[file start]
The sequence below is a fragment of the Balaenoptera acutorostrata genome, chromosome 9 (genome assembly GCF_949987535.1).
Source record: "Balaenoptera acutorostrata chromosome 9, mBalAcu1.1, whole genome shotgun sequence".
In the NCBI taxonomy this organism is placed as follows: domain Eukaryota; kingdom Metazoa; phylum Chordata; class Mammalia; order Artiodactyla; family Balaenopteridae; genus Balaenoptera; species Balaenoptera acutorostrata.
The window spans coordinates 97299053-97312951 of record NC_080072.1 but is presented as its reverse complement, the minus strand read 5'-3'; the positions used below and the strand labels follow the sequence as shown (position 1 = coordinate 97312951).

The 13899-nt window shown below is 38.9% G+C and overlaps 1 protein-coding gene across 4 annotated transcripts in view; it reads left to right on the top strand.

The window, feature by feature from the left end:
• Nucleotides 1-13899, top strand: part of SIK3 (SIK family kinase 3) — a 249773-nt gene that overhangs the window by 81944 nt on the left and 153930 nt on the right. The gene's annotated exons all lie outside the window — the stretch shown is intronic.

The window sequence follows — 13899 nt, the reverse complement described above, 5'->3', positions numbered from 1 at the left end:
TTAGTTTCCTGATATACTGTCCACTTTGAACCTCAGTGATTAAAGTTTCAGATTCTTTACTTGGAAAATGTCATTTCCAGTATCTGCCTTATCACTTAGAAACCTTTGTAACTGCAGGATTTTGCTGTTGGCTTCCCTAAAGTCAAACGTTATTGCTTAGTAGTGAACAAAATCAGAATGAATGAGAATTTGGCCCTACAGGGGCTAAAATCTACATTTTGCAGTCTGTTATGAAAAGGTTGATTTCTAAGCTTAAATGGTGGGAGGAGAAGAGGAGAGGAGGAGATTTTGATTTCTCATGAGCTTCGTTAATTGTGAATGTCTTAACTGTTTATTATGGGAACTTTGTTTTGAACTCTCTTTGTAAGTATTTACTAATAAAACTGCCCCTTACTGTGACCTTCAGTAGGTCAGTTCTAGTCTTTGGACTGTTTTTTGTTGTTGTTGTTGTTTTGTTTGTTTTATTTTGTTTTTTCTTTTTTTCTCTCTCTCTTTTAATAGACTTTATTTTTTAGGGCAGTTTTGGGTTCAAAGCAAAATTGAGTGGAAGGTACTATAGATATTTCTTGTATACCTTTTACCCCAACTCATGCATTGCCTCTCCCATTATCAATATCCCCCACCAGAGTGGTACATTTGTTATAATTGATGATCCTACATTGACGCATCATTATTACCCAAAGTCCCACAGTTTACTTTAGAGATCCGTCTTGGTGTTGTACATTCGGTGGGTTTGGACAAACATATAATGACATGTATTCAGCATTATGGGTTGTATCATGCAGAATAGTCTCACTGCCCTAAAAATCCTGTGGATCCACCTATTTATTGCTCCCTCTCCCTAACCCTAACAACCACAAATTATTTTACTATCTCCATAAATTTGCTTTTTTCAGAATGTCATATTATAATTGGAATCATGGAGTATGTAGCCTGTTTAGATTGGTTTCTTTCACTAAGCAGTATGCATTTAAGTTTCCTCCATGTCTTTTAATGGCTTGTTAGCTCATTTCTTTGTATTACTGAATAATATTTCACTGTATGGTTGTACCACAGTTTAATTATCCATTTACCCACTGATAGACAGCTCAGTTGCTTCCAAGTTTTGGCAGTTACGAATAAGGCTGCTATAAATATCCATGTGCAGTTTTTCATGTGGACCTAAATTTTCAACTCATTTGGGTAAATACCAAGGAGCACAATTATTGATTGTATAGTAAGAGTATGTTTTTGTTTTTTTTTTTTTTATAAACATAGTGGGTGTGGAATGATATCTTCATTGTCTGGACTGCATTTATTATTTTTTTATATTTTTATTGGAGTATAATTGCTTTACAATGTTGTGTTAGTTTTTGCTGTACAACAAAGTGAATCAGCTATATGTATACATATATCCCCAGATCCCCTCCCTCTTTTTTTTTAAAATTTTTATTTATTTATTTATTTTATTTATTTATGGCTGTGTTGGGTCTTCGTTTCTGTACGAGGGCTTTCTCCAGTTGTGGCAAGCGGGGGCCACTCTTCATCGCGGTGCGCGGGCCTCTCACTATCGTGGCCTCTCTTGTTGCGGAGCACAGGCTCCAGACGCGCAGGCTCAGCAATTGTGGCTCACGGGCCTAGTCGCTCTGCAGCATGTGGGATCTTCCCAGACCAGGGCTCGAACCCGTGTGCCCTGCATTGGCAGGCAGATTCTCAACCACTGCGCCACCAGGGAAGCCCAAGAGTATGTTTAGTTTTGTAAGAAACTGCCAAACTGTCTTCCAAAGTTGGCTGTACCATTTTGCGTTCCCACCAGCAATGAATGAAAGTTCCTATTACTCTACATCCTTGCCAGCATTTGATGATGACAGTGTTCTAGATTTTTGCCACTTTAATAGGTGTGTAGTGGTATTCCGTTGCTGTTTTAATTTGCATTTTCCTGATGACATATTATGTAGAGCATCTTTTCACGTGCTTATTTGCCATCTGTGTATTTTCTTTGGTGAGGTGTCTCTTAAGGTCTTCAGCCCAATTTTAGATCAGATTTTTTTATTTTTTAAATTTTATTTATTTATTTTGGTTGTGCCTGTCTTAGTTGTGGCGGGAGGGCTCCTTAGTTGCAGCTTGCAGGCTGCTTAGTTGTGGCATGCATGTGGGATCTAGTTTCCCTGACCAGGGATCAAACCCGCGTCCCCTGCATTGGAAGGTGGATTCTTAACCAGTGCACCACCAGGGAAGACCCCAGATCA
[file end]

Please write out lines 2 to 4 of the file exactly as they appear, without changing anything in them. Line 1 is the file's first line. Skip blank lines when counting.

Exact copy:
Source record: "Balaenoptera acutorostrata chromosome 9, mBalAcu1.1, whole genome shotgun sequence".
In the NCBI taxonomy this organism is placed as follows: domain Eukaryota; kingdom Metazoa; phylum Chordata; class Mammalia; order Artiodactyla; family Balaenopteridae; genus Balaenoptera; species Balaenoptera acutorostrata.
The window spans coordinates 97299053-97312951 of record NC_080072.1 but is presented as its reverse complement, the minus strand read 5'-3'; the positions used below and the strand labels follow the sequence as shown (position 1 = coordinate 97312951).